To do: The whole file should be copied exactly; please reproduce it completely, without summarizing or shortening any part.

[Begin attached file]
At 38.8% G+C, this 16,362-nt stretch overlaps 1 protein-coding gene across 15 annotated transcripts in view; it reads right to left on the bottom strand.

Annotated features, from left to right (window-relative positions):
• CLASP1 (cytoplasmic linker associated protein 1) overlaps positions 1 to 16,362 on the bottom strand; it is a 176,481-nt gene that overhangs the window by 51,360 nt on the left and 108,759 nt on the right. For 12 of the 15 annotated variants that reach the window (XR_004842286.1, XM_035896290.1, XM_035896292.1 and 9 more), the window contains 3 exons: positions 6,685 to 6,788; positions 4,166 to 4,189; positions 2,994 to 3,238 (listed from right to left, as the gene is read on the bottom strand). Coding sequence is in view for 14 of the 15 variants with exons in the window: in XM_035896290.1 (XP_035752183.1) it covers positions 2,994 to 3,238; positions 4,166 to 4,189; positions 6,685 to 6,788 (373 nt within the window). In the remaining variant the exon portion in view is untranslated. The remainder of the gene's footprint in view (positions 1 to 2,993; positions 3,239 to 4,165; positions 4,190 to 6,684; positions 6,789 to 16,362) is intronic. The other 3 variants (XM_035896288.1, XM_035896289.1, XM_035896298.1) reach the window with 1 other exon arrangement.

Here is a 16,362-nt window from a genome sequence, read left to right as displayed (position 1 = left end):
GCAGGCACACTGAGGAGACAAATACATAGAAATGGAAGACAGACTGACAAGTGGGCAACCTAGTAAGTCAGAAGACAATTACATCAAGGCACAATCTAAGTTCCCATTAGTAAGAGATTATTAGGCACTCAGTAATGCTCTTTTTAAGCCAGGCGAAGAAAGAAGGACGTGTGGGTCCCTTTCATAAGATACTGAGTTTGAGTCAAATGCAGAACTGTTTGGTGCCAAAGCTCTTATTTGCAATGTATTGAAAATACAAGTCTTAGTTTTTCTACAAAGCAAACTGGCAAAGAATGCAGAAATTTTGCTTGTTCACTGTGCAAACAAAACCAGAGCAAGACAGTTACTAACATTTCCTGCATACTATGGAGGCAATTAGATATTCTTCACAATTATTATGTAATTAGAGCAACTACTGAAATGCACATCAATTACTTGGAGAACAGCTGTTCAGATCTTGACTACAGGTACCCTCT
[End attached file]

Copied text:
At 38.8% G+C, this 16,362-nt stretch overlaps 1 protein-coding gene across 15 annotated transcripts in view; it reads right to left on the bottom strand.

Annotated features, from left to right (window-relative positions):
• CLASP1 (cytoplasmic linker associated protein 1) overlaps positions 1 to 16,362 on the bottom strand; it is a 176,481-nt gene that overhangs the window by 51,360 nt on the left and 108,759 nt on the right. For 12 of the 15 annotated variants that reach the window (XR_004842286.1, XM_035896290.1, XM_035896292.1 and 9 more), the window contains 3 exons: positions 6,685 to 6,788; positions 4,166 to 4,189; positions 2,994 to 3,238 (listed from right to left, as the gene is read on the bottom strand). Coding sequence is in view for 14 of the 15 variants with exons in the window: in XM_035896290.1 (XP_035752183.1) it covers positions 2,994 to 3,238; positions 4,166 to 4,189; positions 6,685 to 6,788 (373 nt within the window). In the remaining variant the exon portion in view is untranslated. The remainder of the gene's footprint in view (positions 1 to 2,993; positions 3,239 to 4,165; positions 4,190 to 6,684; positions 6,789 to 16,362) is intronic. The other 3 variants (XM_035896288.1, XM_035896289.1, XM_035896298.1) reach the window with 1 other exon arrangement.

Here is a 16,362-nt window from a genome sequence, read left to right as displayed (position 1 = left end):
GCAGGCACACTGAGGAGACAAATACATAGAAATGGAAGACAGACTGACAAGTGGGCAACCTAGTAAGTCAGAAGACAATTACATCAAGGCACAATCTAAGTTCCCATTAGTAAGAGATTATTAGGCACTCAGTAATGCTCTTTTTAAGCCAGGCGAAGAAAGAAGGACGTGTGGGTCCCTTTCATAAGATACTGAGTTTGAGTCAAATGCAGAACTGTTTGGTGCCAAAGCTCTTATTTGCAATGTATTGAAAATACAAGTCTTAGTTTTTCTACAAAGCAAACTGGCAAAGAATGCAGAAATTTTGCTTGTTCACTGTGCAAACAAAACCAGAGCAAGACAGTTACTAACATTTCCTGCATACTATGGAGGCAATTAGATATTCTTCACAATTATTATGTAATTAGAGCAACTACTGAAATGCACATCAATTACTTGGAGAACAGCTGTTCAGATCTTGACTACAGGTACCCTCT